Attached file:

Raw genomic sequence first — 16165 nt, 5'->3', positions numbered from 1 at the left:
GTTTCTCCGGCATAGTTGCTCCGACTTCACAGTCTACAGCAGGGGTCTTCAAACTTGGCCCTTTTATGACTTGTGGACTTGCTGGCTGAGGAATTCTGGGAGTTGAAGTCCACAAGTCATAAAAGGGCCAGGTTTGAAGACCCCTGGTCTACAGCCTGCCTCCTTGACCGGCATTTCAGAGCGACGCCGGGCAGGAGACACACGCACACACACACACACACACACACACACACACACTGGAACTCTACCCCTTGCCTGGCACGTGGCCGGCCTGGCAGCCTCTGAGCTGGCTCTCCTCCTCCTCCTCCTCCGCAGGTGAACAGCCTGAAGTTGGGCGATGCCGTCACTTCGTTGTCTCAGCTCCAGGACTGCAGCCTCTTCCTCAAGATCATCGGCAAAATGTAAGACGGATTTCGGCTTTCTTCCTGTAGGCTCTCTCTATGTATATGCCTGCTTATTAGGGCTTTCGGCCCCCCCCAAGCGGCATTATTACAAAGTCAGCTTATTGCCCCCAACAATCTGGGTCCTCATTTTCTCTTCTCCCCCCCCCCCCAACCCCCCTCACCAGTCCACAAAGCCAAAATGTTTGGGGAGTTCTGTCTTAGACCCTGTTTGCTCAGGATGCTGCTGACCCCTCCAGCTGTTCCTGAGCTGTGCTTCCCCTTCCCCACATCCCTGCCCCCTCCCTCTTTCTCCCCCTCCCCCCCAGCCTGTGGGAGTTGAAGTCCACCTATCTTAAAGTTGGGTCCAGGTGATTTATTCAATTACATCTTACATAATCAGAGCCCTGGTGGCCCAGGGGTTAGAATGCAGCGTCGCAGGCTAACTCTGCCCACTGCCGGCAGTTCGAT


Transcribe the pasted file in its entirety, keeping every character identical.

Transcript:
Raw genomic sequence first — 16165 nt, 5'->3', positions numbered from 1 at the left:
GTTTCTCCGGCATAGTTGCTCCGACTTCACAGTCTACAGCAGGGGTCTTCAAACTTGGCCCTTTTATGACTTGTGGACTTGCTGGCTGAGGAATTCTGGGAGTTGAAGTCCACAAGTCATAAAAGGGCCAGGTTTGAAGACCCCTGGTCTACAGCCTGCCTCCTTGACCGGCATTTCAGAGCGACGCCGGGCAGGAGACACACGCACACACACACACACACACACACACACACACACTGGAACTCTACCCCTTGCCTGGCACGTGGCCGGCCTGGCAGCCTCTGAGCTGGCTCTCCTCCTCCTCCTCCTCCGCAGGTGAACAGCCTGAAGTTGGGCGATGCCGTCACTTCGTTGTCTCAGCTCCAGGACTGCAGCCTCTTCCTCAAGATCATCGGCAAAATGTAAGACGGATTTCGGCTTTCTTCCTGTAGGCTCTCTCTATGTATATGCCTGCTTATTAGGGCTTTCGGCCCCCCCCAAGCGGCATTATTACAAAGTCAGCTTATTGCCCCCAACAATCTGGGTCCTCATTTTCTCTTCTCCCCCCCCCCCCAACCCCCCTCACCAGTCCACAAAGCCAAAATGTTTGGGGAGTTCTGTCTTAGACCCTGTTTGCTCAGGATGCTGCTGACCCCTCCAGCTGTTCCTGAGCTGTGCTTCCCCTTCCCCACATCCCTGCCCCCTCCCTCTTTCTCCCCCTCCCCCCCAGCCTGTGGGAGTTGAAGTCCACCTATCTTAAAGTTGGGTCCAGGTGATTTATTCAATTACATCTTACATAATCAGAGCCCTGGTGGCCCAGGGGTTAGAATGCAGCGTCGCAGGCTAACTCTGCCCACTGCCGGCAGTTCGAT